FREELANCE GRAPHIC DESIGNER

Elliot Ulm

APRIL 2020


All imagery is created and supplied by Elliot @elliotisacoolguy

I first stumbled upon Elliot’s work when another instagram account I follow featured his work ‘What Font are You’. As his personal branding suggests, Elliot didn’t complete a ‘traditional’ tertiary education path to pursue graphic design. He is a self taught graphic designer who started exploring Adobe programs back when he was still a student in high school. Regardless, Elliot has a refreshing perspective and has developed a cohesive style, often using real life frustrations we all experience while working in a creative field as his inspiration or point of interest.

Recently, we spoke more in depth about him being a self taught designer, what his biggest challenge has been thus far and the importance of having a creative community around you when you do feel a little lost in the industry.

To kick things off can you tell me what was your childhood like? Were you creative from a young age, or have creative influence from any family members?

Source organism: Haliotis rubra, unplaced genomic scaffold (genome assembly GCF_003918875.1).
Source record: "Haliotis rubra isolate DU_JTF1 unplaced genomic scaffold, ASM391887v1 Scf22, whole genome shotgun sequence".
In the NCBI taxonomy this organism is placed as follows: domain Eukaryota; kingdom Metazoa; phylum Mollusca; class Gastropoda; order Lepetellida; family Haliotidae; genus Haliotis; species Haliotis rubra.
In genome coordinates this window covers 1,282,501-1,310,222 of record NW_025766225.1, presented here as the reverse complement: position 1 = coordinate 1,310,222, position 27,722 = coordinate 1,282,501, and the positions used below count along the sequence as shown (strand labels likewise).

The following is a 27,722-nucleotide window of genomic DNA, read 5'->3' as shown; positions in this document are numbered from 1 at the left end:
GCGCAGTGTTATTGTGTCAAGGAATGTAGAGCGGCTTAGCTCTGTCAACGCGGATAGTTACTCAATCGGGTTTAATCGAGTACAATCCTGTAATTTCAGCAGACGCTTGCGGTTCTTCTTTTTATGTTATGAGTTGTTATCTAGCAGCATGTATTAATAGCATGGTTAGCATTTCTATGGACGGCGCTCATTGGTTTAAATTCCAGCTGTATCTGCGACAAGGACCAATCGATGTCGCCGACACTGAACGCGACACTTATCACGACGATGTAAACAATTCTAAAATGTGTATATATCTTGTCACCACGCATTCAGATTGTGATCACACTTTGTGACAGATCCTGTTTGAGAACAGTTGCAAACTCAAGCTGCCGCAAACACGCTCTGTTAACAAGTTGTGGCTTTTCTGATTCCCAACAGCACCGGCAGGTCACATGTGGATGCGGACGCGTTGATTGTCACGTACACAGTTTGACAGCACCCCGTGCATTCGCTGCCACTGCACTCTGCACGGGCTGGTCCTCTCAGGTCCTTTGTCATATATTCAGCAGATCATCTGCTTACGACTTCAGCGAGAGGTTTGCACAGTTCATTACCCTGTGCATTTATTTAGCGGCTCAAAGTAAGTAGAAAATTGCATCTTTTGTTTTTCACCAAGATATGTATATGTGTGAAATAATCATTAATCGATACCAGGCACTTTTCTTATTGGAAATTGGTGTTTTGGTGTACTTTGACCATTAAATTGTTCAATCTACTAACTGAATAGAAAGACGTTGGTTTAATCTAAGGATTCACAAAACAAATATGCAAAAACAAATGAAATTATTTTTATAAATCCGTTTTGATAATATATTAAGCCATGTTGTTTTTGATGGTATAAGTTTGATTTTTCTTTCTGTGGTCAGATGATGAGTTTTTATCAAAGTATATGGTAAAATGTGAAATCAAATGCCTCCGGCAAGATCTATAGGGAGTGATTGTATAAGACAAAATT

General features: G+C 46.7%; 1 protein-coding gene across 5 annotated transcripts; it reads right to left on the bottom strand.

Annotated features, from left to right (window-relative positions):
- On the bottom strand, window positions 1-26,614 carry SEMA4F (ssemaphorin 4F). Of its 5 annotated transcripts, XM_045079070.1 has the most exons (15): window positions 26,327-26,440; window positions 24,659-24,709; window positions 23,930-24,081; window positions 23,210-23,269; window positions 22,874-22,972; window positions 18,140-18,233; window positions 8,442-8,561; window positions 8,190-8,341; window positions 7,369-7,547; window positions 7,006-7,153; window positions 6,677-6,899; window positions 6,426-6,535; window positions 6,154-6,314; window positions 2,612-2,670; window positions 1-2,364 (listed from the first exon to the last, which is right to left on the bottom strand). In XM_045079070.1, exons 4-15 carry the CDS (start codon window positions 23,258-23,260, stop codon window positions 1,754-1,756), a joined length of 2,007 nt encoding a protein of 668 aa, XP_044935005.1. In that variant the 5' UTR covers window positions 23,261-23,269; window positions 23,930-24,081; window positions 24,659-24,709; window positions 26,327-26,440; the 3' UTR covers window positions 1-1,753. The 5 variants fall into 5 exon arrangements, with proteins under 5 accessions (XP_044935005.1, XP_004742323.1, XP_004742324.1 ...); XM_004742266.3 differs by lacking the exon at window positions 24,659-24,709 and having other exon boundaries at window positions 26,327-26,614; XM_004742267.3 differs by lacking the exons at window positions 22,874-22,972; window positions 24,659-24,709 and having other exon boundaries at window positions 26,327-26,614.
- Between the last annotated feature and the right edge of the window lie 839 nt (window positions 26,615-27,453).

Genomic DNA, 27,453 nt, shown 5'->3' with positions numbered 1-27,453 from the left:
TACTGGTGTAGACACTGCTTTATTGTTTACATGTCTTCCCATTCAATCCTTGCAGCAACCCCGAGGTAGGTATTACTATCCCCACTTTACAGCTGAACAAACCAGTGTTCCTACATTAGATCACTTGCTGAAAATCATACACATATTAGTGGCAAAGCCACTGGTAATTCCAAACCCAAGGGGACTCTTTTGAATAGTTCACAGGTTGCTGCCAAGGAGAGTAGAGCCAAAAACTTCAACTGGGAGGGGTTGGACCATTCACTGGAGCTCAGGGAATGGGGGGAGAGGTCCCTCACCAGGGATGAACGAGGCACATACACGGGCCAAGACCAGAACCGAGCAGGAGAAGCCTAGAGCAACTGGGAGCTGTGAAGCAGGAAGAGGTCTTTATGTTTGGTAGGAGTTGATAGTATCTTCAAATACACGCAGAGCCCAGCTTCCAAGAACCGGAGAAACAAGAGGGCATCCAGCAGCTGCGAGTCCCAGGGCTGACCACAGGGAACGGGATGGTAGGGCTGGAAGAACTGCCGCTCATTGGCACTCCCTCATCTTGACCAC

I was really into drawing from a very young age. My Dad still has this sheet of paper filled with all these dumb characters of basic items I drew when I was 4 or 5 all aptly named after the object they resembled. I remember never drawing anything off the top of my head but always copying Pokemon cards or random drawings I saw on book covers. To this day I still cannot draw anything from scratch but I can copy things really well. My Nonna was also an art teacher so my family insists my artistic side is all genetics. 

You had quite an interesting introduction into graphic design—you didn’t go to university or design school, when were you first introduced to graphics and when did you first start making them?
In my Year 9 Visual Arts class we did a very basic introduction to Photoshop which included using the “Liquify” tool on images of rubber ducks and it was pretty much from then that I was hooked on learning as much as possible about the program. I downloaded the free trial on my family computer and would just sit there watching YouTube tutorials on how to create “Cool Vintage Wallpapers” and copy them step by step until I knew all the basics. My drama teacher a few years later asked me to design a poster for a school event and that’s when I started to take it seriously as a career.

In my own experience, I have found that different studios or companies prefer some universities/schools over one another mainly because of the way the courses are taught. Has there ever been a time where you felt you were over looked, or someone was doubting your capabilities because you didn’t take the ‘typical’ educational path? If so, how do you over come that?